Crockett & Jones NYC - Lousy Experience

Discussion in 'Classic Menswear' started by tim_horton, Jun 11, 2010.

  1. tim_horton

    tim_horton Senior member

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    Has anyone been there yet? I went ready to buy a pair of brown shoes today, not just get my size down and buy off Pediwear. The store was as empty as a graveyard, but the sales staff acted like they couldn't be bothered. My foot is pretty narrow so I wanted to try on a few models to get the best fit, and I felt like I was actively discouraged from doing so. Bummer.
     


  2. MasterplayerC

    MasterplayerC Active Member

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    I had a similar thing happen to me 2 weeks ago. I've been lurking here awhile researching a first legit shoe purchase and wanted to check out sizing and potentially buy on the spot if it was good.

    Went at like 2PM on a Wednesday, cute sales girl (who appeared to be new) in the front and two guys in the back. Tried on a Westbourne in 7 but found out they don't make them any more narrow than E.

    They didn't do a very good job of trying to convince me to try anything else on (though I'm young, and look it) so they probably thought I wasn't a serious buyer. Their loss, I would've bought on the spot if the fit had been right.
     


  3. nmprisons

    nmprisons Senior member

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    how were you dressed? i remember getting very, very different service at their old location when i went in with a pair of C & J shoes on my feet than I did the time I went in jeans. Obviously it shouldn't be that way and their service cost them a return visit from me, but perhaps that was the situation for you, too.

    i was talking to an older gentleman there who was trying on shoes the day i was dressed down and remember clearly how, once the salesman realized i was actually a potential customer he showed immediate interest.
     


  4. tim_horton

    tim_horton Senior member

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    They didn't do a very good job of trying to convince me to try anything else on (though I'm young, and look it) so they probably thought I wasn't a serious buyer. Their loss, I would've bought on the spot if the fit had been right.
    Yup, I'm sure that's what they thought of me as well. And if they were busy, I could at least see their point. But the store was completely empty. And you're right about the sales girl, she was pretty cute.
    how were you dressed? i remember getting very, very different service at their old location when i went in with a pair of C & J shoes on my feet than I did the time I went in jeans. Obviously it shouldn't be that way and their service cost them a return visit from me, but perhaps that was the situation for you, too. i was talking to an older gentleman there who was trying on shoes the day i was dressed down and remember clearly how, once the salesman realized i was actually a potential customer he showed immediate interest.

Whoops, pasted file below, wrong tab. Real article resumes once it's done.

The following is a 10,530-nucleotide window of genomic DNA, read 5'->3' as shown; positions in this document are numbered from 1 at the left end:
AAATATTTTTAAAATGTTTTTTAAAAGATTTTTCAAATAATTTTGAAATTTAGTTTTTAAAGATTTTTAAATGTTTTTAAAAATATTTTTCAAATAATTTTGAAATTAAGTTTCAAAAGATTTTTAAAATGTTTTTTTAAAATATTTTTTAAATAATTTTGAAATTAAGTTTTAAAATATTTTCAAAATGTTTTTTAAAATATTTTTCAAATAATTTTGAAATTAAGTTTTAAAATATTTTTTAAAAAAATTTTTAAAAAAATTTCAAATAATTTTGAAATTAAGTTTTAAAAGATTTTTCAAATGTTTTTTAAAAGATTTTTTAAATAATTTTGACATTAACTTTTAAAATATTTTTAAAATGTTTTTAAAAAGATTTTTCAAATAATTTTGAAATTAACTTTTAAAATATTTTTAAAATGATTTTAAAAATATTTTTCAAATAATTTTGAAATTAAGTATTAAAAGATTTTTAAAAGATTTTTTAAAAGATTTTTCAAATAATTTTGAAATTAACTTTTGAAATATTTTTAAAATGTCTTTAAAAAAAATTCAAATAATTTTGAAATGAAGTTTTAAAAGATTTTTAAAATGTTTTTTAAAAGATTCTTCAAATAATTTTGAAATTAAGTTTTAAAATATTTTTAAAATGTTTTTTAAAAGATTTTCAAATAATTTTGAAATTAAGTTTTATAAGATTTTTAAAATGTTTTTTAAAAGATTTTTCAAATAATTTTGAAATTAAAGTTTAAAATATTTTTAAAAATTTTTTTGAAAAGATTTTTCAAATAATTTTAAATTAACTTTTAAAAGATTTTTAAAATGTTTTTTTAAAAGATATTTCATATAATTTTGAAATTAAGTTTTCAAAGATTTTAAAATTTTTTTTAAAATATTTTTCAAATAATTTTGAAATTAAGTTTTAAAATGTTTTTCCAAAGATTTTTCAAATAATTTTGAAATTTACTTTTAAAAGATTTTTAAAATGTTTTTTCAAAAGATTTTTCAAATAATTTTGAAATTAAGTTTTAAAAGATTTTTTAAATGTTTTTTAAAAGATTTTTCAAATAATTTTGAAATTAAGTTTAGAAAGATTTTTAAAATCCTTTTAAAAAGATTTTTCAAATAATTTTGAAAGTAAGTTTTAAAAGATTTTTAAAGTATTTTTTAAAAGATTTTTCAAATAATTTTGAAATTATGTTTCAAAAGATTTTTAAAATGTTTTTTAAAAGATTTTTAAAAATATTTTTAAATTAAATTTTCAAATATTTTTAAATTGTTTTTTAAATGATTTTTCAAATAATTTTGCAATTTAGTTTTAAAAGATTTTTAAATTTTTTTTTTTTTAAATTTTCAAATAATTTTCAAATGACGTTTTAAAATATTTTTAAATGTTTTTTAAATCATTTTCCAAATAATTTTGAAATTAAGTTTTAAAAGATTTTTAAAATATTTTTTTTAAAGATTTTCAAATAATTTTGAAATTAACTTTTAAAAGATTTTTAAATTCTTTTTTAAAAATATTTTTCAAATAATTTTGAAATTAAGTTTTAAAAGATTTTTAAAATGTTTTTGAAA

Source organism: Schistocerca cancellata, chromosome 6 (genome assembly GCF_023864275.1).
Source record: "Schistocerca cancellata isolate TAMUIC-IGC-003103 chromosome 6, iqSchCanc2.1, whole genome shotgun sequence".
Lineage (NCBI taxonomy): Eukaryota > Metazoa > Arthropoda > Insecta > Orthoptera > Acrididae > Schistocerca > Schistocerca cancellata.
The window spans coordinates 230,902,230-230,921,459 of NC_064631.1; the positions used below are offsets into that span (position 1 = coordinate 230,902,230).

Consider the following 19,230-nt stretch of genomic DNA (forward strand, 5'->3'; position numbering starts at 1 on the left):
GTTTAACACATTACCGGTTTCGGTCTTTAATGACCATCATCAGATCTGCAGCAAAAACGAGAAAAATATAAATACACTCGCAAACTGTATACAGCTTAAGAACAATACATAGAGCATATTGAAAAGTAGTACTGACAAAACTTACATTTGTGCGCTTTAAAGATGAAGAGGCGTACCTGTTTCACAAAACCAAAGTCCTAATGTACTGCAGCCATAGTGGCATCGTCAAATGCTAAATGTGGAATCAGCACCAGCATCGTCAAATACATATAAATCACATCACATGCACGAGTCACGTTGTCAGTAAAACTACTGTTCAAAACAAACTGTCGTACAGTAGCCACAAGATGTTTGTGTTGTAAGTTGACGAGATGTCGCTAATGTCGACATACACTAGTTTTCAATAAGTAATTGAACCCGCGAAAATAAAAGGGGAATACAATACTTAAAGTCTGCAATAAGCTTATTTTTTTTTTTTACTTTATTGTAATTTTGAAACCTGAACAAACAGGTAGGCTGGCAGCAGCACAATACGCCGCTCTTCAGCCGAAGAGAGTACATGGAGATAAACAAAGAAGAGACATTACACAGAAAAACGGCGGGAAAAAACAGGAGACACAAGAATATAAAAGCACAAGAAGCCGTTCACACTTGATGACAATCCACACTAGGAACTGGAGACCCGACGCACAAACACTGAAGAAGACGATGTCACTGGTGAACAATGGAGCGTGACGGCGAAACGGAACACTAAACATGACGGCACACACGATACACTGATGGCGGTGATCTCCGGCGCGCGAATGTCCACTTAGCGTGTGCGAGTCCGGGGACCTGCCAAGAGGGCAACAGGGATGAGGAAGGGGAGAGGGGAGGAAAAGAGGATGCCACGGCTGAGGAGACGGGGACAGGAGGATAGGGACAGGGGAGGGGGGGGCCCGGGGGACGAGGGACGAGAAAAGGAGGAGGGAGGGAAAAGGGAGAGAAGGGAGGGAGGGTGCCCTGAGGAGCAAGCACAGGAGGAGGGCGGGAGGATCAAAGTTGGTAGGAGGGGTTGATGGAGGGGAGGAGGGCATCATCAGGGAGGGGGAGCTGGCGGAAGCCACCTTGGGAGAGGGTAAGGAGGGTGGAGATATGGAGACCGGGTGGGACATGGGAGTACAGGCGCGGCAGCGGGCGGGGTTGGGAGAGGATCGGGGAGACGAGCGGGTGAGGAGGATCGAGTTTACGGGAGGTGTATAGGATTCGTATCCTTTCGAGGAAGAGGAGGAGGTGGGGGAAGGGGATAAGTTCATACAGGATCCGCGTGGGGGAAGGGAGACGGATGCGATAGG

I looked pretty middle of the road: white dress shirt, tie, olive slacks, RM Williams boots. I get your point, though.
     


  5. teddieriley

    teddieriley Senior member

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    Wait, you smell that?
    white dress shirt, tie, olive slacks, RM Williams boots. I get your point, though.

    No jacket? Maybe you looked like you were dressed to go to a high school homecoming dance.
     


  6. Ich_Dien

    Ich_Dien Senior member

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    No tie? Maybe he thought you were a manual labourer.
     


  7. Bull

    Bull Senior member

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    I worked retail in college and, for better of worse, you develop a formula in your head after a while where you know exactly what someone will buy (if anything) based on their looks/clothing.

    You must have screamed "I'm not gonna walk out of here with any shoes."

    Bottom line, everyone in retail does it, except at the lowest-common-denominator levels (GAP, Express, etc.)

    Sad but true.
     


  8. tonylumpkin

    tonylumpkin Senior member

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    I worked retail in college and, for better of worse, you develop a formula in your head after a while where you know exactly what someone will buy (if anything) based on their looks/clothing.